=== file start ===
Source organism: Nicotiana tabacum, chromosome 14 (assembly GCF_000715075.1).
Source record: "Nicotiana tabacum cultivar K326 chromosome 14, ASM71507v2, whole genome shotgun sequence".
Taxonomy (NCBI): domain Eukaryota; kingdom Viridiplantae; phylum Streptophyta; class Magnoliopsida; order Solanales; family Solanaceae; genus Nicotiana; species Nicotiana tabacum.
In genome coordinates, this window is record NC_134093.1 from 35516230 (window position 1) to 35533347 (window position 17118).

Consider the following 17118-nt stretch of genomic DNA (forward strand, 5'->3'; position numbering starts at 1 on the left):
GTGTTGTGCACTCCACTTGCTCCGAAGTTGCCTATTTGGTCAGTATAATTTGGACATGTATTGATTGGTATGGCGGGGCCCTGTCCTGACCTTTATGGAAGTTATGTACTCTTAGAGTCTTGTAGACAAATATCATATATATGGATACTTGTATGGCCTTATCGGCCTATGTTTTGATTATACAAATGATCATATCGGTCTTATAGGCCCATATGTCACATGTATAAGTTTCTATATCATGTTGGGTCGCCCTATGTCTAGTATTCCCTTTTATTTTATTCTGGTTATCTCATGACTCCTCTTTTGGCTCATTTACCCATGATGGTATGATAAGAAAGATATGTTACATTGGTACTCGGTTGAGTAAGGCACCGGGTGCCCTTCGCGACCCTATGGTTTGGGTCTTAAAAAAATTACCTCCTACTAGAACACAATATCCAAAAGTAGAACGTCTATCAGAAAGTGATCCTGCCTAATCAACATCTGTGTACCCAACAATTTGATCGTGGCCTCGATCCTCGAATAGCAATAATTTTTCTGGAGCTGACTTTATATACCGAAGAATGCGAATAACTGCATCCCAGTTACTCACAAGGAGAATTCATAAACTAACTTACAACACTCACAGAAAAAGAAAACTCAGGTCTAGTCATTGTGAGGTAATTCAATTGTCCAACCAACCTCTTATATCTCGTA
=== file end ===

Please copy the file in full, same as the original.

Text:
Source organism: Nicotiana tabacum, chromosome 14 (assembly GCF_000715075.1).
Source record: "Nicotiana tabacum cultivar K326 chromosome 14, ASM71507v2, whole genome shotgun sequence".
Taxonomy (NCBI): domain Eukaryota; kingdom Viridiplantae; phylum Streptophyta; class Magnoliopsida; order Solanales; family Solanaceae; genus Nicotiana; species Nicotiana tabacum.
In genome coordinates, this window is record NC_134093.1 from 35516230 (window position 1) to 35533347 (window position 17118).

Consider the following 17118-nt stretch of genomic DNA (forward strand, 5'->3'; position numbering starts at 1 on the left):
GTGTTGTGCACTCCACTTGCTCCGAAGTTGCCTATTTGGTCAGTATAATTTGGACATGTATTGATTGGTATGGCGGGGCCCTGTCCTGACCTTTATGGAAGTTATGTACTCTTAGAGTCTTGTAGACAAATATCATATATATGGATACTTGTATGGCCTTATCGGCCTATGTTTTGATTATACAAATGATCATATCGGTCTTATAGGCCCATATGTCACATGTATAAGTTTCTATATCATGTTGGGTCGCCCTATGTCTAGTATTCCCTTTTATTTTATTCTGGTTATCTCATGACTCCTCTTTTGGCTCATTTACCCATGATGGTATGATAAGAAAGATATGTTACATTGGTACTCGGTTGAGTAAGGCACCGGGTGCCCTTCGCGACCCTATGGTTTGGGTCTTAAAAAAATTACCTCCTACTAGAACACAATATCCAAAAGTAGAACGTCTATCAGAAAGTGATCCTGCCTAATCAACATCTGTGTACCCAACAATTTGATCGTGGCCTCGATCCTCGAATAGCAATAATTTTTCTGGAGCTGACTTTATATACCGAAGAATGCGAATAACTGCATCCCAGTTACTCACAAGGAGAATTCATAAACTAACTTACAACACTCACAGAAAAAGAAAACTCAGGTCTAGTCATTGTGAGGTAATTCAATTGTCCAACCAACCTCTTATATCTCGTA